CONTROVERSIAL restrictions banning obese patients and smokers from surgery in Yorkshire have been backed by NHS chiefs – opening the way for the unprecedented measures to be put in place across the country.
Obese people will be denied planned surgery for 12 months unless they lose weight and smokers prevented from undergoing operations for six months unless they quit following the decision by Vale of York Clinical Commissioning Group (CCG).
The move is significant as NHS England bosses had ordered the measures to be put on hold following a public outcry three months ago but have now sanctioned their go ahead from January.
Their backing means health chiefs in other parts of the country will be free to impose similar restrictions as part of cuts to plug a multi-billion-pound financial black hole facing the NHS.
Last night the measures were condemned by the Royal College of Surgeons which warned more groups of patients could also face rationing.
Its president Clare Marx said the ban was the “wrong approach and frankly shocking”.
She said decisions about whether to treat a patient should be based on their need and “not arbitrary criteria about weight and smoking status”.
She added: “We are also concerned that the CCG says that they have worked on this policy with NHS England meaning rationing of NHS treatment is now being given the thumbs up at a national level.
“This decision comes just a few days after there was no extra funding announced for health and social care in the Autumn Statement.
“The NHS funding crisis is not an abstract issue; it is affecting patients’ fundamental right to treatment. If smokers and obese patients are hit this time, where will the rationing decisions fall next?”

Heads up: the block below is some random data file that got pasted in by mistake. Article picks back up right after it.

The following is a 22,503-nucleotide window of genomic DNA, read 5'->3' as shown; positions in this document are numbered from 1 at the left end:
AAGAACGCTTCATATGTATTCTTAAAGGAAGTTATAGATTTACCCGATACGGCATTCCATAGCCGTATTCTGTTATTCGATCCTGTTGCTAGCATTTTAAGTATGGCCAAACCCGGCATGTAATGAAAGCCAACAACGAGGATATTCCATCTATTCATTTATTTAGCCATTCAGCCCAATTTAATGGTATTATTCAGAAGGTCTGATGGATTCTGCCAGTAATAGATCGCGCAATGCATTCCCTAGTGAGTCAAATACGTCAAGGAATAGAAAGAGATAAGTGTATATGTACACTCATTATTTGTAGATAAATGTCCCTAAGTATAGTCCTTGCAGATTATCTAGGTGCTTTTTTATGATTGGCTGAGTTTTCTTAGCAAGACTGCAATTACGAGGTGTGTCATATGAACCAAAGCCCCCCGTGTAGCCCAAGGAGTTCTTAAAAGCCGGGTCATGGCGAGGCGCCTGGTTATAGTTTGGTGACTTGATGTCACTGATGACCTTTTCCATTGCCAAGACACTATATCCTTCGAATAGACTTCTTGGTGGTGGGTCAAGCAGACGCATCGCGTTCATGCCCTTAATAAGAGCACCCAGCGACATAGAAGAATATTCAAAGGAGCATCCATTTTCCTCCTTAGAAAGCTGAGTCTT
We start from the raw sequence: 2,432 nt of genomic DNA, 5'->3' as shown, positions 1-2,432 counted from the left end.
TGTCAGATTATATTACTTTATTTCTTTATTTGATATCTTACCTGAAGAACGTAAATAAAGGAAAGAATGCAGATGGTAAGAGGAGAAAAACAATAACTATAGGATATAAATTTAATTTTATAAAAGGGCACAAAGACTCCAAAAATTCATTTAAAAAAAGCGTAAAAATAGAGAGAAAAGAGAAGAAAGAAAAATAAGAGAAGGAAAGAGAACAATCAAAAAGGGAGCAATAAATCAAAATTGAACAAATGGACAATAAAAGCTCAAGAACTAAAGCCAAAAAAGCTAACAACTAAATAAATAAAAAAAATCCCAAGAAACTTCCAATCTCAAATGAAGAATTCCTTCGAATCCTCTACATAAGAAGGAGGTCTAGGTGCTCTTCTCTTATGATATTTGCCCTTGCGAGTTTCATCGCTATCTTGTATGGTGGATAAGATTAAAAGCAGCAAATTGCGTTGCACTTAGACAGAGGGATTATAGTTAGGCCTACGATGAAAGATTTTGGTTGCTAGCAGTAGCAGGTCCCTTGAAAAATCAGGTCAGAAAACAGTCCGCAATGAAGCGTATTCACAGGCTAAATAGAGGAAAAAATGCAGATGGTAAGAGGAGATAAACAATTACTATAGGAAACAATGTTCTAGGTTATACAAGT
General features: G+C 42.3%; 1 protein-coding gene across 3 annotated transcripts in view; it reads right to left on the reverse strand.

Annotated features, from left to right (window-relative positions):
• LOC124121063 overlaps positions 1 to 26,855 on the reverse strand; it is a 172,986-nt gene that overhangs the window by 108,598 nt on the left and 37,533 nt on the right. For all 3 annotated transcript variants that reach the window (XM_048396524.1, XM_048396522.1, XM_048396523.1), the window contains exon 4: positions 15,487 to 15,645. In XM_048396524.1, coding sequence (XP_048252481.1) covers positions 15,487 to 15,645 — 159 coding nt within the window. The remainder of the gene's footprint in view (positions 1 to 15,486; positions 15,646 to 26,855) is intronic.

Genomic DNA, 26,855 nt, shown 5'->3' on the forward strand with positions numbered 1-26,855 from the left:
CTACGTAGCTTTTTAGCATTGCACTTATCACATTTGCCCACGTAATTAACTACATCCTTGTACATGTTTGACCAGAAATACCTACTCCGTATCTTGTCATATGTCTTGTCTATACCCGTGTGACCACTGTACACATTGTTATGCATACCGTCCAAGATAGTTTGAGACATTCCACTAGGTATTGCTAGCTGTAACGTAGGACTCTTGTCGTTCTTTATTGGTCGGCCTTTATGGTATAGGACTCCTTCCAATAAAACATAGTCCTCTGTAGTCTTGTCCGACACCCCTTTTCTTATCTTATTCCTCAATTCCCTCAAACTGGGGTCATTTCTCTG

Vale of York CCG has been put into “special measures” legal direction by NHS England over a mounting financial crisis predicted to leave it with a £24 million deficit in 2016-17.
It was ordered by NHS England to review the same proposals three months ago to ensure they were “proportionate and clinically reasonable” but it has now been agreed they can be implemented.
Under the measures, patients with a body mass index (BMI) of 30 or above will have to shed 10 per cent of their weight before surgery or wait 12 months for operations.
Smokers will have to quit for at least two months or face a six-month wait for surgery.
Patients requiring emergency surgery, with cancer and some other conditions, as well as children, will be exempt from the restrictions.
Three other CCGs in North Yorkshire, which also face problems amid a growing NHS financial crisis in the county, have imposed restrictions on obese people and smokers accessing surgery in recent months although they are not as tough.
GP Shaun O’Connell, a clinical lead at Vale of York CCG, said: “The local system is under severe pressure. Supporting our population to take a proactive approach to maintaining an optimal weight through healthy eating and stopping smoking will improve their quality of life and help to ensure that we get the very best value from the NHS.
“Exceeding resources is not sustainable in the NHS and risks the ability of services being there when people really need them.
“The NHS spends around £9bn a year on patient care for those living with diabetes and with spending on obesity related ill-health and smoking related illness increasing year on year, these measures will help protect the future finances of the local health economy.”